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TRANSFAT ACID CONTAINING FOODS AND TRANSFATTY ACIDS

 

Transfatty acids occur in semi-artificial fats created by pumping hydrogen through liquid fats. This process adds hydrogen atoms and alters the molecular bonds of fatty acids that are liquid at room temperature. This process was first used to produce margarine, which has the texture of butter. It gives the “crunch” in cookies, and most importantly (for manufacturers) prolongs the shelf life.

       The only problem with these acids is that they increase LDL (low density lipoproteins) and lower the HDL (high density lipoproteins) that are good for you.

Studies conducted by scientists in the last 22 years confirm that two percent increase in consumption of transfatty acids double the risk of developing heart disease.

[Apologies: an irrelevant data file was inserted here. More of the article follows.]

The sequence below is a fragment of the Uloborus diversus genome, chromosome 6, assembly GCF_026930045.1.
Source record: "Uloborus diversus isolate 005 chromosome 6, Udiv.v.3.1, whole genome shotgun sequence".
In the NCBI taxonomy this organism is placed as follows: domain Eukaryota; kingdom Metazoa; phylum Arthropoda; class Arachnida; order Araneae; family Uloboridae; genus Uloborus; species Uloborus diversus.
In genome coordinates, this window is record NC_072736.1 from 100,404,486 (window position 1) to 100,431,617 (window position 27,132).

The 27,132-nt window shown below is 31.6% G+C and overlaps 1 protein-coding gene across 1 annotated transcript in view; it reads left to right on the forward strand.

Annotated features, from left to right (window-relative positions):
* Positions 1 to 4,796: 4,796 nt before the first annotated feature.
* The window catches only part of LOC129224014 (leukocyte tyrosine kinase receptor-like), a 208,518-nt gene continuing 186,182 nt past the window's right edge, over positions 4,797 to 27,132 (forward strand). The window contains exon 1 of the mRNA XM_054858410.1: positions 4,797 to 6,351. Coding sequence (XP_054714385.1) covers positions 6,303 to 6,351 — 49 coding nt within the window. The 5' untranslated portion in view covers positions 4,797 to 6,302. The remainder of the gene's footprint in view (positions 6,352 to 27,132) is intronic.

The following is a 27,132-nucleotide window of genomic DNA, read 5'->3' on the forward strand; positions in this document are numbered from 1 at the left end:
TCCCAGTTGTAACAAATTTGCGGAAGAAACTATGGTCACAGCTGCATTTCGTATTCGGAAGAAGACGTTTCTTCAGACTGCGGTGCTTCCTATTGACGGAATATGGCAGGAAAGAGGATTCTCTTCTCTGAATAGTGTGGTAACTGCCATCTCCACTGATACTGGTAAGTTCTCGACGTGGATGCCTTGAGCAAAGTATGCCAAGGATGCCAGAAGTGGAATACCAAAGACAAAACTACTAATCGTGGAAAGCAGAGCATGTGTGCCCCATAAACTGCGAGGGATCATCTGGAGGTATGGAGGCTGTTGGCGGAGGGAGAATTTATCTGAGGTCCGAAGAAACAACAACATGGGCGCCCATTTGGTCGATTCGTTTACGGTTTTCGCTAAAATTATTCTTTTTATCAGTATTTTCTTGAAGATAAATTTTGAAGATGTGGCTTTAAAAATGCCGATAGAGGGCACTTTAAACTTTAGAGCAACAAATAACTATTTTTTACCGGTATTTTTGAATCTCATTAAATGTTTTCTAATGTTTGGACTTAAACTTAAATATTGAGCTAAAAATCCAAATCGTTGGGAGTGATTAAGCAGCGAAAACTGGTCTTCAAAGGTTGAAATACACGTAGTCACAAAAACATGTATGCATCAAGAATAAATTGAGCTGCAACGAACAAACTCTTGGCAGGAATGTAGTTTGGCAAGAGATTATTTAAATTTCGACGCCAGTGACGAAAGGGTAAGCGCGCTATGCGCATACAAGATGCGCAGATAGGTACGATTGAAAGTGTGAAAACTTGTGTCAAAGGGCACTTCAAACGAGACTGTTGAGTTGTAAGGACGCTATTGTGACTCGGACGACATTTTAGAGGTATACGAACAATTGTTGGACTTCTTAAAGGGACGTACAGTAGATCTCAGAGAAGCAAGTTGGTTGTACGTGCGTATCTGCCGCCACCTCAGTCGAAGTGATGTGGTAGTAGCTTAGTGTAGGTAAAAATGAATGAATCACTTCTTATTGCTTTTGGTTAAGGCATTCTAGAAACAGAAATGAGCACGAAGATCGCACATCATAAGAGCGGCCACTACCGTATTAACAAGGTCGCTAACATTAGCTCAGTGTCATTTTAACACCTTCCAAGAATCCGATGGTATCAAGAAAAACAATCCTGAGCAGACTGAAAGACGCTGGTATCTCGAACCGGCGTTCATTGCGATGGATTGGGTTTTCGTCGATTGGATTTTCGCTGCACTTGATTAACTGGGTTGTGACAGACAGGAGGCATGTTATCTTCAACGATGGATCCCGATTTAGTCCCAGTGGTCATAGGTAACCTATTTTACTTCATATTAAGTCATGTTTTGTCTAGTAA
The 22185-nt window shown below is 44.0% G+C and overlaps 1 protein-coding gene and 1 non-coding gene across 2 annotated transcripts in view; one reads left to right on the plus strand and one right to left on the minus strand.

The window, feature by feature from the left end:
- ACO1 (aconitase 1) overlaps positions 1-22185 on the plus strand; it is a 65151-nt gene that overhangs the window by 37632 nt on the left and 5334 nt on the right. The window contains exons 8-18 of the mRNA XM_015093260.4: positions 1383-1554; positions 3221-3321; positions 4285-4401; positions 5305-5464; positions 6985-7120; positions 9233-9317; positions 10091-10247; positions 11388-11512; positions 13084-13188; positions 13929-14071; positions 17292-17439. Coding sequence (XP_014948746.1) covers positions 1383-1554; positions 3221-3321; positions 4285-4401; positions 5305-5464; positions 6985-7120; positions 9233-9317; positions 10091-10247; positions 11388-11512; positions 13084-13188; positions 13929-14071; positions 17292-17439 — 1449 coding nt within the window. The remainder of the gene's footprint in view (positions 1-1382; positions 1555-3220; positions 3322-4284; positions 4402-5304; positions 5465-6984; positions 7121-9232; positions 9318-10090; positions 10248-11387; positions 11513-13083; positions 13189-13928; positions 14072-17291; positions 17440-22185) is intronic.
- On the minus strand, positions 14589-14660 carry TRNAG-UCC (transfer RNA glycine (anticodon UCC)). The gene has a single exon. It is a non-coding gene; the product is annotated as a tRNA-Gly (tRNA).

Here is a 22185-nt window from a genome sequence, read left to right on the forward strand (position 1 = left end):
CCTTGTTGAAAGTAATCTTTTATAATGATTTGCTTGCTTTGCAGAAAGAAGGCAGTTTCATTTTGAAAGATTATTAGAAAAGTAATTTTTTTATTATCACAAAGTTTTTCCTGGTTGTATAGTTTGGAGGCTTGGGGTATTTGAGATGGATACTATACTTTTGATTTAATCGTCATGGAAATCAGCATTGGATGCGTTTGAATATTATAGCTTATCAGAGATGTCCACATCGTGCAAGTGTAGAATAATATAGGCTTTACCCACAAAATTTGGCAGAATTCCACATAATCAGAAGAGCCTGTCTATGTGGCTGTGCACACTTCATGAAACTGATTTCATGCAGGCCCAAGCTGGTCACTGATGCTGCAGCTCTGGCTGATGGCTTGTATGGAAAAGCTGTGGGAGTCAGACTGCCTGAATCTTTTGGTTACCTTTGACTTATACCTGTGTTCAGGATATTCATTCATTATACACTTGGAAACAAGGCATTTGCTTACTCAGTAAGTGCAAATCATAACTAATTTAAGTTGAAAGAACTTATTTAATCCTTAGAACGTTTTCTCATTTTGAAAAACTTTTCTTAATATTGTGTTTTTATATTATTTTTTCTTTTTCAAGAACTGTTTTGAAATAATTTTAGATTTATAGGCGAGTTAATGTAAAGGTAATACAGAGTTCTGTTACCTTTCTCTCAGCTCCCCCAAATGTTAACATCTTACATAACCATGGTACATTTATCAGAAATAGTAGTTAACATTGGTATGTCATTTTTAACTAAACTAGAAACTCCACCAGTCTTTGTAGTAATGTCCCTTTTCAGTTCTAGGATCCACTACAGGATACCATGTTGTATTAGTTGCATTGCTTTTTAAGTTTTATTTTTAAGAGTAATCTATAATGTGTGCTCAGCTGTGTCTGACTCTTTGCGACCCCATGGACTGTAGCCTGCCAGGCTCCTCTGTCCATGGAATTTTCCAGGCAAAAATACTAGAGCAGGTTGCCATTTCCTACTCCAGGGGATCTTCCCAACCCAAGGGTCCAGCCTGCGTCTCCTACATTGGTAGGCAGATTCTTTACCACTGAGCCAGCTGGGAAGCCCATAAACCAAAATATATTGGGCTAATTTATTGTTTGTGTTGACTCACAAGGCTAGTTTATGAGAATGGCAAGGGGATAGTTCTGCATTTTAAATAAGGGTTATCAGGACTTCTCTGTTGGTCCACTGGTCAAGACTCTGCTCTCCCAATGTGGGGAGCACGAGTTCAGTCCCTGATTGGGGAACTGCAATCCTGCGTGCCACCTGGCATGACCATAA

As much as 25 to 50 percent of the fat in baby biscuits, cookies, chips, croissants and fish sticks contain appreciable amounts of transfatty acids.

       Manufacturers use transfatty acids to increase food appeal, add a crunchy texture, reduce costs and prolong shelf life.

 

Article contributed by Hrayr Berberoglu, a Professor Emeritus of Hospitality and Tourism Management specializing in Food and Beverage. Books by H. Berberoglu

 

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